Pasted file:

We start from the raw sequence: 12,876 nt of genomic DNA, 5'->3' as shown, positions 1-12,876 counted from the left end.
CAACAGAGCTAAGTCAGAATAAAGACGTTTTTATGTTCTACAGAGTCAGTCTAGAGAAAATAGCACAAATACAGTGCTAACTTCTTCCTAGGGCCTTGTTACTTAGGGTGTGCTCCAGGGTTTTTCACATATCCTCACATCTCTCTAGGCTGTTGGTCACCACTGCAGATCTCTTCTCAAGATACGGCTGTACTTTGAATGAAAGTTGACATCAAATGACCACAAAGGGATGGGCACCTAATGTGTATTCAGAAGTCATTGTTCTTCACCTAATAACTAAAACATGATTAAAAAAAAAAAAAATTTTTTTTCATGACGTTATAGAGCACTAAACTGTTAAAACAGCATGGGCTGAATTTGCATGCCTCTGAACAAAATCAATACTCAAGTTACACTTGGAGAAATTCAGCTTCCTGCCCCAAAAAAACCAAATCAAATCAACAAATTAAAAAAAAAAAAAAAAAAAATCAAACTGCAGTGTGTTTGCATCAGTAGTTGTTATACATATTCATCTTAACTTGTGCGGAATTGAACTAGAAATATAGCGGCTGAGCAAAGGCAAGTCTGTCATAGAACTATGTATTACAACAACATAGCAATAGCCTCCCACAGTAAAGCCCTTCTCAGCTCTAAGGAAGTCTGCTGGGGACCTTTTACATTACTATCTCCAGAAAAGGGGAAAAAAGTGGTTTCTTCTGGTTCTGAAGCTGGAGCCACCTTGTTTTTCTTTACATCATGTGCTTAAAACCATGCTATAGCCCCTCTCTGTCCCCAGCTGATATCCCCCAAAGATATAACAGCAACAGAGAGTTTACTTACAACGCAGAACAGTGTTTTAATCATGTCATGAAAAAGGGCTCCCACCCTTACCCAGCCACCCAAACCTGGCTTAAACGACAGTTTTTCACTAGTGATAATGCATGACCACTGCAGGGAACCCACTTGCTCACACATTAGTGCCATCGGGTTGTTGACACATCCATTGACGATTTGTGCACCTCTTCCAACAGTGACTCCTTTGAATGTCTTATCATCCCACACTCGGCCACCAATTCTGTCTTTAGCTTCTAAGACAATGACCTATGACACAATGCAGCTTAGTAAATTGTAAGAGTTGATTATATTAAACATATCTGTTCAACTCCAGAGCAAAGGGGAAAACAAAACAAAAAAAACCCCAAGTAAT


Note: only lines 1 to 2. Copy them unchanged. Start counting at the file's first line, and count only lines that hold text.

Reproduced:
We start from the raw sequence: 12,876 nt of genomic DNA, 5'->3' as shown, positions 1-12,876 counted from the left end.
CAACAGAGCTAAGTCAGAATAAAGACGTTTTTATGTTCTACAGAGTCAGTCTAGAGAAAATAGCACAAATACAGTGCTAACTTCTTCCTAGGGCCTTGTTACTTAGGGTGTGCTCCAGGGTTTTTCACATATCCTCACATCTCTCTAGGCTGTTGGTCACCACTGCAGATCTCTTCTCAAGATACGGCTGTACTTTGAATGAAAGTTGACATCAAATGACCACAAAGGGATGGGCACCTAATGTGTATTCAGAAGTCATTGTTCTTCACCTAATAACTAAAACATGATTAAAAAAAAAAAAAATTTTTTTTCATGACGTTATAGAGCACTAAACTGTTAAAACAGCATGGGCTGAATTTGCATGCCTCTGAACAAAATCAATACTCAAGTTACACTTGGAGAAATTCAGCTTCCTGCCCCAAAAAAACCAAATCAAATCAACAAATTAAAAAAAAAAAAAAAAAAAATCAAACTGCAGTGTGTTTGCATCAGTAGTTGTTATACATATTCATCTTAACTTGTGCGGAATTGAACTAGAAATATAGCGGCTGAGCAAAGGCAAGTCTGTCATAGAACTATGTATTACAACAACATAGCAATAGCCTCCCACAGTAAAGCCCTTCTCAGCTCTAAGGAAGTCTGCTGGGGACCTTTTACATTACTATCTCCAGAAAAGGGGAAAAAAGTGGTTTCTTCTGGTTCTGAAGCTGGAGCCACCTTGTTTTTCTTTACATCATGTGCTTAAAACCATGCTATAGCCCCTCTCTGTCCCCAGCTGATATCCCCCAAAGATATAACAGCAACAGAGAGTTTACTTACAACGCAGAACAGTGTTTTAATCATGTCATGAAAAAGGGCTCCCACCCTTACCCAGCCACCCAAACCTGGCTTAAACGACAGTTTTTCACTAGTGATAATGCATGACCACTGCAGGGAACCCACTTGCTCACACATTAGTGCCATCGGGTTGTTGACACATCCATTGACGATTTGTGCACCTCTTCCAACAGTGACTCCTTTGAATGTCTTATCATCCCACACTCGGCCACCAATTCTGTCTTTAGCTTCTAAGACAATGACCTATGACACAATGCAGCTTAGTAAATTGTAAGAGTTGATTATATTAAACATATCTGTTCAACTCCAGAGCAAAGGGGAAAACAAAACAAAAAAAACCCCAAGTAAT